The spring is located at the west end of the lake, and bubbles up with great force from a depth of 300 feet.  It is rare medicinal water and many cures have resulted from its use. An analysis shows sulphur, magnesia, salt, iron and soda.  For kidney disease, dyspepsia, and indigestion, it is said by those who know, to be a sure cure.

The springs belong to Robert M. Spalding, a prominent and enterprising farmer whose fine farm of 900 acres lies contiguous thereto.  He will put forth every effort to make Spalding Springs the summer resort of Northeast Missouri.  The hotel will be furnished from top to bottom, in the latest style, by Spalding and Speed, furniture dealers of Paris, and will be open for the reception of guests the first of June.

H. B. Spenny has charge of the hotel and he will prove a popular landlord.  We predict a big run for the season.  Close to the springs are a grocery store, church, school house and a blacksmith shop, and also a post office.

At the home of Mr. Spalding and his family we were pleasantly entertained and will long remember the hospitality extended.”

...Guest cottages were built in the summer of 1884.  ...A boat house was built on the north shore of the lake.  On the south shore were two “bath houses,” widely separated.  One was for women, the other for men.  Steps led down into the water at each of the bath houses.  The steps of the women’s bath house were encircled by a high board fence. Although the attire for “bathing” was extremely modest with long sleeves, high necks and with overskirts over the pantalettes, it was important that no one ever saw a lady’s “limbs” or ankles, nor discern the body figure when the bathing attire was wet.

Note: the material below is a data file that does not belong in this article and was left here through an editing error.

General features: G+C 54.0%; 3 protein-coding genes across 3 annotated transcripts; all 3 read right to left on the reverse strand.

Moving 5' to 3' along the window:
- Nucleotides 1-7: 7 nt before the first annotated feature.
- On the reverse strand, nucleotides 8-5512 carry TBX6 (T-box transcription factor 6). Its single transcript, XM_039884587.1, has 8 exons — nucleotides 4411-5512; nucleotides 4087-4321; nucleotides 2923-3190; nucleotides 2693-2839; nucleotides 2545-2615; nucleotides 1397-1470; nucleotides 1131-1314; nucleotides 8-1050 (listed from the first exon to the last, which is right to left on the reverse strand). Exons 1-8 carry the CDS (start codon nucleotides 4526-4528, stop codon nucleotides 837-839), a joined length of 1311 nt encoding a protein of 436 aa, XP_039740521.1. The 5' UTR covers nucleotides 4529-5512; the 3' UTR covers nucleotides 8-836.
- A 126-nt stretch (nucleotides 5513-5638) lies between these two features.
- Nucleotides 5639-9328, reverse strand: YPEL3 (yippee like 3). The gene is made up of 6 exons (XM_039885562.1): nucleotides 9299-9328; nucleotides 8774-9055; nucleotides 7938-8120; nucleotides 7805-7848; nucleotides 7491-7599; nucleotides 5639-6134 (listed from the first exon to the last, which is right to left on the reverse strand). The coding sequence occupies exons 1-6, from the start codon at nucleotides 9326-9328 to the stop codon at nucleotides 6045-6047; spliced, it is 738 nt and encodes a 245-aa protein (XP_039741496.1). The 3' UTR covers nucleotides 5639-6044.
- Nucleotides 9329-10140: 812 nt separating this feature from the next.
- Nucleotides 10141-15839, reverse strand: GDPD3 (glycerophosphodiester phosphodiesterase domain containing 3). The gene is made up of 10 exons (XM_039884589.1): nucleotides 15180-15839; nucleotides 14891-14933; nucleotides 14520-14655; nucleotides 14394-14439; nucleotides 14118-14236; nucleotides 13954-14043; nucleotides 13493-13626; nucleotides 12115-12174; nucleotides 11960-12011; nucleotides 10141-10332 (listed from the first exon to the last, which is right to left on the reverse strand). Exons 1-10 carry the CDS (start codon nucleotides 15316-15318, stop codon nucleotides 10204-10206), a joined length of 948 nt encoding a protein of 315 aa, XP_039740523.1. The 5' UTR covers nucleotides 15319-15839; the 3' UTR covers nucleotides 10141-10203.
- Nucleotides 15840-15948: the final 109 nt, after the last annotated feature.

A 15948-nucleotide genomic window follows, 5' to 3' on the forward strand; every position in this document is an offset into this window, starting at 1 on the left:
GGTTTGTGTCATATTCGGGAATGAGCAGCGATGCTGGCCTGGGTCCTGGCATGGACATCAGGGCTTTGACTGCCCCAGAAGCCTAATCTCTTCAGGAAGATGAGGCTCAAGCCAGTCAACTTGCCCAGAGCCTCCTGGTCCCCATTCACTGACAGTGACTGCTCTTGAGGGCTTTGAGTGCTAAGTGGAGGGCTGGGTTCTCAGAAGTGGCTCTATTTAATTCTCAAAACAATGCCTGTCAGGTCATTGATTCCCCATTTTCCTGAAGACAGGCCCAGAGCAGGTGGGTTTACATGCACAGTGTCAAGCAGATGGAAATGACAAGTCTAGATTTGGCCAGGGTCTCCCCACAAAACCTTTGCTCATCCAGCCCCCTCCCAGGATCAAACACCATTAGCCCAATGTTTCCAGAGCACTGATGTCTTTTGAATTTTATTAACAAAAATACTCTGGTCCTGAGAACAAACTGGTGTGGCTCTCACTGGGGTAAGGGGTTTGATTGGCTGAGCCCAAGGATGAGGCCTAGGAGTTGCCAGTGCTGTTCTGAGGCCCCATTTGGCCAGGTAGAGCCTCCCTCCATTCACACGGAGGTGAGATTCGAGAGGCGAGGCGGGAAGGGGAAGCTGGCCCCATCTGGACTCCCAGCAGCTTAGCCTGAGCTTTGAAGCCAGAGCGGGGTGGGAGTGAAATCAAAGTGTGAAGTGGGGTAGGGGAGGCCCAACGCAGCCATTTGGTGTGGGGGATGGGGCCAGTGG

In the center of the lake, Mr. Willey built an attractive pagoda in hexagonal form, where boats could tie up.  Boaters could climb up the steps into the pagoda and sit on benches that surrounded the perimeter of the little structure. This spot in the middle of the lake was great for private conversations.

A spring house was built at the west side of the lake.  ...Guests would stroll along the concrete sidewalk from the hotel to the spring house to sip the water, sit on the benches and chat, or merely to enjoy the breeze which found its way into the open-sided building.

Between the hotel and the spring house, to the north of the sidewalk, discreetly concealed in a clump of shrubs were the “privies.”  They were a necessary convenience in country life before plumbing and piped water in houses were available.

Word of the opening of the hotel traveled fast, and in the summer of 1884 numerous guests arrived.  Most came to Rensselaer by train and were transported to the hotel by a “wagonette” with seats along the sides of its bed.  The wagonette could haul a dozen passengers. ...  

The drawings below are from the book mentioned above on the Spalding Springs Resort and Hotel.  


22.          Rev. John Davis.

Rev. John Davis was minister of Trinity Episcopal Church in Hannibal, Missouri from 1886 to 1893.


23.          Daniel M. Dulany.

The following biographical sketch of Daniel M. Dulany appeared a few years before the murder of Amos J. Stillwell in 1888 in The History of Marion County, Missouri, by E. F. Perkins, 1884, at p. 602: